In September 2007, Chinese trainees at a sewing plant visited the union’s jobs counseling center to ask for urgent help. They would be forcibly sent back home because the sewing company went bankrupt. They joined our local union and negotiated with their employer. They won a month pay in lieu of notice, but the employer refused to pay unpaid wage and overtime. They complained to the court about their case. Many lawyers represent them without pay. With the support of many other unions and civil organizations, they petitioned the Immigration Bureau and the government and achieved extension of their visa expiry.
These Chinese trainees came to Japan with hope. However, their reality was different. Just after their arrival in Japan, they started to experience harsh treatment. They were placed into excessively heavy work load. Although they got sick, they were unable to take offs. No Japanese language course was provided. They were closely watched in order to prevent from talking to Japanese. At their company’s dormitory, they were forced to share a tiny room with 12 fellows.
These Chinese trainees now wage their struggle with the support of many Japanese people who feel ashamed to know that such labor practices like slavery was carried out in Kumamoto. Appreciating the support, they decide to make their effort to win their case in order to pave the way for taking measures to relief many other foreign trainees under the same situation. They wish Japanese and Chinese people could establish a relationship be trusted each other. They want to work hard by using knowledge and skills learned in Japan and come to Japan again.
The case in Kumamoto highlighted the problem of Japan’s industrial training and traineeship program. It was started in 1993 with the aim of contributing to human resources development in developing countries. Despite the initial aim, multinational companies of automobile, semiconductor, garment as well as construction industries which are suffering from the shortage of Japanese labor force abused the program for cheap labor. Misuse of foreign trainees of small- and micro-sized enterprises is the result of major companies’ arrogant demand for cost cutting. The Japanese government should be blamed for ignoring this situation without fulfilling its responsibility.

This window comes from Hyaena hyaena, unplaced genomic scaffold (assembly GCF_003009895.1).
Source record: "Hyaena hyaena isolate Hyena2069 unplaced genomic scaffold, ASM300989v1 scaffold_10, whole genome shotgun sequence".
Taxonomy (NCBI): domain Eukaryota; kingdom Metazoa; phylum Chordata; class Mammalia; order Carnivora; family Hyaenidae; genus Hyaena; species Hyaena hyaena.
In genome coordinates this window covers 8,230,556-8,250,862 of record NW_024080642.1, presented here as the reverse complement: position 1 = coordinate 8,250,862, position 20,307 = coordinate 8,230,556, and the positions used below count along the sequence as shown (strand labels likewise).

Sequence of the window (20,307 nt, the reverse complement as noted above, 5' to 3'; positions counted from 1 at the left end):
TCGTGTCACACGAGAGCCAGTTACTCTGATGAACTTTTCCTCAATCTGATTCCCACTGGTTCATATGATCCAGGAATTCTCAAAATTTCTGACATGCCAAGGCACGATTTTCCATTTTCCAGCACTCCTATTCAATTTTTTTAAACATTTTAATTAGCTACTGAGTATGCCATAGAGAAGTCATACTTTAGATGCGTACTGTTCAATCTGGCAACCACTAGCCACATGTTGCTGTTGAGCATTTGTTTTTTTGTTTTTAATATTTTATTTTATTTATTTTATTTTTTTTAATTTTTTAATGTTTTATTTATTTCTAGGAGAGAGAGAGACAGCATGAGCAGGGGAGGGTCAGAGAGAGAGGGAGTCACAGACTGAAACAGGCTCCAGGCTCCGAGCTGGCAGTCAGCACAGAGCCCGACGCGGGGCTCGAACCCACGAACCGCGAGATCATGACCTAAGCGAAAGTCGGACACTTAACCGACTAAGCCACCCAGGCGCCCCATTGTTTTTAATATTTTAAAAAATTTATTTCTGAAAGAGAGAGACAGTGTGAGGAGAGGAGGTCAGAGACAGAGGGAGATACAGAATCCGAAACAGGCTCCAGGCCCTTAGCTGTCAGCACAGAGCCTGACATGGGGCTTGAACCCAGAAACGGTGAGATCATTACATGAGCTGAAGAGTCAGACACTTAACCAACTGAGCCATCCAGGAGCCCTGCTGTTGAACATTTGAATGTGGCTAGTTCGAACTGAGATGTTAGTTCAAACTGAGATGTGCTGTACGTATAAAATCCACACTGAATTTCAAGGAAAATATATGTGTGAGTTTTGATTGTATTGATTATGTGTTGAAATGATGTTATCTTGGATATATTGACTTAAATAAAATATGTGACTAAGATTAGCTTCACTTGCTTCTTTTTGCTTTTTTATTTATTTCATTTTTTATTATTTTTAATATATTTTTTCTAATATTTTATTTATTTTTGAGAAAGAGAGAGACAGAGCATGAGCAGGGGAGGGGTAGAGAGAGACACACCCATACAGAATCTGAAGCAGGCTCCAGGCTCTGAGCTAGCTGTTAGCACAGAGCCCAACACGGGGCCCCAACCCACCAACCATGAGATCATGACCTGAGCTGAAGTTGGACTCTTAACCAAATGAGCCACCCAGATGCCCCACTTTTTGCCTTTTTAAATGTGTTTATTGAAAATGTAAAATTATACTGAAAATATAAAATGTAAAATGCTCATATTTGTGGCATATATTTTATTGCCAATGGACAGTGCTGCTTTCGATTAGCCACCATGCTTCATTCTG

When we receive foreign workers, important thing is to protect their rights of workers and to provide fare working conditions. Zenroren in June 2008 announced the proposal for establishing a multiracial and multicultural nation and for enactment of a basic law for foreign residents with the aim of taking the first step to change the Japanese society to the one open to the international community by securing basic rights of foreign residents in Japan, which includes right to fair treatment, social services and education.
In response to the call by the UITTB, Kenkoro in Japan waged a campaign for protecting migrant workers. The government and the ruling parties have started discussion about the issue that the term to apply the worker protection to foreign trainees should be shortened from three years to one. On the other hand, our efforts started to obtain success. Acknowledging this issue as the one of Asia as a whole, we will do our utmost to wage further struggle.
All Japan Construction, Transport and General Workers’ Union KENKORO Japan